# Designing a fast LED-driver from scratch

I plan to build a LED driver that can pulse a high-power LED (3W) down to the 100s of nanoseconds pulse regime, yet also allows longer pulses (up to 100ms) should be possible. The LED should be driven off a TTL/GPIO signal.

I’m admittedly a bloody beginner in electronics but did some reading upfront. I came to the following conclusions so far, which also might be wrong:

• buck/boost driver are too slow
• timer or avalanche circuits have fixed pulse width
• single mosfet driver can introduce oscillations
• my best bet is a push-pull mosfet driver
• shunt drivers might also be an option

Sadly, I haven’t found a comprehensive tutorial on designing such a driver specifically for driving high-power LEDs. If there is one I have overlooked I would be happy if someone could push me in the right direction. If there really is none, I have the following questions:

1. Which transistor pair would be good to drive a 3W LED in push-pull?
2. How do I calculate the resistors specifically for the LED (3.5V, 700mA)?
3. What type of power supply can I use to drive the circuit? Are voltage regulators interfering in such circuits?

Independently from this: what do I need to do to step such a circuit up to drive a 30W LED?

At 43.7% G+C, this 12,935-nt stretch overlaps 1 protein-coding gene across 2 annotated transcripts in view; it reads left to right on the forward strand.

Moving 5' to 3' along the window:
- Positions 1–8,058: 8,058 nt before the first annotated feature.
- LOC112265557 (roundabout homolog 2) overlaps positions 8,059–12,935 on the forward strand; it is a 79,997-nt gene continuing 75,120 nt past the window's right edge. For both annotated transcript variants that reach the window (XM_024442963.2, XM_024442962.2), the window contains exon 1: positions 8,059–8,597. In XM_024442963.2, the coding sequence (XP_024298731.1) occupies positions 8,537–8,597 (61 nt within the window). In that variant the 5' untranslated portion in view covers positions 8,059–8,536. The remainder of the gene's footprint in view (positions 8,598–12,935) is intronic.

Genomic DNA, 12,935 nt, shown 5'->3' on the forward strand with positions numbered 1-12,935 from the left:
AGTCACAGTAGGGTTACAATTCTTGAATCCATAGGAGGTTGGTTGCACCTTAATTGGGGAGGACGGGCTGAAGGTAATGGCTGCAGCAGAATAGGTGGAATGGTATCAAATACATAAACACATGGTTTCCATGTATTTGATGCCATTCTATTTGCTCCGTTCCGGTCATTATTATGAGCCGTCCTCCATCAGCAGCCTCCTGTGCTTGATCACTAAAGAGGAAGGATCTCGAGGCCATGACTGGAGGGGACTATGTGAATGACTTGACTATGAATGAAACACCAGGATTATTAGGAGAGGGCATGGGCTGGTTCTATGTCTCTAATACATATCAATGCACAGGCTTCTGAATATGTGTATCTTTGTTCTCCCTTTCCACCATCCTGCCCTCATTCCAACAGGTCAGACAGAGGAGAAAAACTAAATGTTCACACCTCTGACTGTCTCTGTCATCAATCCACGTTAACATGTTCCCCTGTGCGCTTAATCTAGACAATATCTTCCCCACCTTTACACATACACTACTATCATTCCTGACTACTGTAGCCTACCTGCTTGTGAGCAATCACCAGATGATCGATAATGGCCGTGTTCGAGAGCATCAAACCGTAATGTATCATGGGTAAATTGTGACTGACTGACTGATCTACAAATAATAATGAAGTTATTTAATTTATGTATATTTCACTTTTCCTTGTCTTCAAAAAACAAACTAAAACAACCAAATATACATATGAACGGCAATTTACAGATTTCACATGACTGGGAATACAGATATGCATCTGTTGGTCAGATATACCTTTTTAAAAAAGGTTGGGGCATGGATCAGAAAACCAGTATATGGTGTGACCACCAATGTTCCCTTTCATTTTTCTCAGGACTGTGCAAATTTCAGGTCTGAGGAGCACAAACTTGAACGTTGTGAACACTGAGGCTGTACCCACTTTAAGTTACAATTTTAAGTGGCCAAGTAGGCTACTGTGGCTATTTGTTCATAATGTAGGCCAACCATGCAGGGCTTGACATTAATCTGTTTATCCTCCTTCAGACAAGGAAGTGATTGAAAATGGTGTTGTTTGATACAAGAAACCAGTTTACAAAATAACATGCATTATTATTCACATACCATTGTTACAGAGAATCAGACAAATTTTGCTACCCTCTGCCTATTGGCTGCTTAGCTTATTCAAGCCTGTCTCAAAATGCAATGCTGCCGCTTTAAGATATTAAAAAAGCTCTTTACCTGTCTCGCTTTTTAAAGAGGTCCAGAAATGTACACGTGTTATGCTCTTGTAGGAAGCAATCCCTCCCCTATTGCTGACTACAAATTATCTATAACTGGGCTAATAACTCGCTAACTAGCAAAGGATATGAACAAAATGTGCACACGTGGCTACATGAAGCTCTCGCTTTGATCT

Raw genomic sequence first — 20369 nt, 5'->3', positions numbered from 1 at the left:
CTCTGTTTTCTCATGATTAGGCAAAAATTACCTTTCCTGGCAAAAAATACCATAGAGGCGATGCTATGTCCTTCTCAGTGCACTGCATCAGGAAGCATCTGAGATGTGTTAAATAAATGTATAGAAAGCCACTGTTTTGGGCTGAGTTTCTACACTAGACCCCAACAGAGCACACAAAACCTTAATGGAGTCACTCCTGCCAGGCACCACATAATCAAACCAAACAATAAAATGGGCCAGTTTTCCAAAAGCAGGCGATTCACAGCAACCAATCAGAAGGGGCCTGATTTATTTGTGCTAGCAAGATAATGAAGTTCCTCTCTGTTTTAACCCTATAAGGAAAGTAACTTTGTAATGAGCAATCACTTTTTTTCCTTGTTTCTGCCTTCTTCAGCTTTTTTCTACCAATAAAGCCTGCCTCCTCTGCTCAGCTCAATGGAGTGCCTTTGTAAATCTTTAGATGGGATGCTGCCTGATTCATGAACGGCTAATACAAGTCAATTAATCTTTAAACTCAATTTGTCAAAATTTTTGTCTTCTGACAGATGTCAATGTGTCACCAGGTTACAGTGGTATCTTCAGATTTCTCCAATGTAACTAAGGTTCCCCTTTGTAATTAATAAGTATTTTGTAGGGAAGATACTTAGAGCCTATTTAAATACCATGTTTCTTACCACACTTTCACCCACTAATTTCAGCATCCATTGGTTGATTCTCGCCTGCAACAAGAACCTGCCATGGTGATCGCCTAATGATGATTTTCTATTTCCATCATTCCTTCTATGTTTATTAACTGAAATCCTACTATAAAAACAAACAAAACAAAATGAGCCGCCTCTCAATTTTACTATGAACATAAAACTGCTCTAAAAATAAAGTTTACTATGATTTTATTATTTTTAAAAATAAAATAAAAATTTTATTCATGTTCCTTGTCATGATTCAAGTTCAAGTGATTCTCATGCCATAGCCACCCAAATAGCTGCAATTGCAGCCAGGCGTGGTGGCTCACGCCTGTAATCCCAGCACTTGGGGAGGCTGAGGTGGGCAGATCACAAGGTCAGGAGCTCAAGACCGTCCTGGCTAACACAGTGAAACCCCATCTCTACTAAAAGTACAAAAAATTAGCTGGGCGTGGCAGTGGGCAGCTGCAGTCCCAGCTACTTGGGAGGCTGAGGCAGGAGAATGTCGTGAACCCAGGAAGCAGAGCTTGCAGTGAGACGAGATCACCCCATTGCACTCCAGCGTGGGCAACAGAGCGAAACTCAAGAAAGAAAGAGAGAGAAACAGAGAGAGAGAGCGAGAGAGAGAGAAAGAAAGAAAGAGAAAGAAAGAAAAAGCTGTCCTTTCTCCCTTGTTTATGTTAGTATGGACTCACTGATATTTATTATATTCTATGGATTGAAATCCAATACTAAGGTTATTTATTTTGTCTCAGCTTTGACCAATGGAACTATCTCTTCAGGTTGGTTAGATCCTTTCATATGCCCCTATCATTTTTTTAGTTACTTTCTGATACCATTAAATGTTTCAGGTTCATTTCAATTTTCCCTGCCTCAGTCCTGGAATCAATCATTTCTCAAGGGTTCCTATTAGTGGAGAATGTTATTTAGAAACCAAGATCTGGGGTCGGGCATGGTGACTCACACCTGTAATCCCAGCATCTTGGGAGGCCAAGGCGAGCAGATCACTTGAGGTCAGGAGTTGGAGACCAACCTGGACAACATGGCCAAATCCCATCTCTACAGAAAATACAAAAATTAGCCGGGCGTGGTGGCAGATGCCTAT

Thank you!

• It's not possible to pulse <1us with power LED's due to high capacitance. not even close. But you modulate a Laser after it activates. Consider the ESR*Cjcn =T value. 1A white LEDs need a good heatsink but Vf ~ 2.8V+If*0.5Ohm +/-50% – Tony Stewart Sunnyskyguy EE75 Dec 5 '16 at 23:48
• @TonyStewart.EEsince'75 - White LEDs are not suitable for microsecond pulsing due to phosphor persistance. – WhatRoughBeast Dec 5 '16 at 23:57
• that's right about 8ms decay time – Tony Stewart Sunnyskyguy EE75 Dec 6 '16 at 0:03
• Start with a buck circuit with hysteretic control, do not use output capacitor, use a shorting/shunting switch across the LEDs. That can comfortably produce a regulated current pulse of a few hundred ns. In particular, look at the datasheet of LM3409, there are examples and waveforms showing the fast current switching. – rioraxe Dec 7 '16 at 6:20
• What is your app? High-speed photography? – user1890202 Feb 18 '17 at 9:52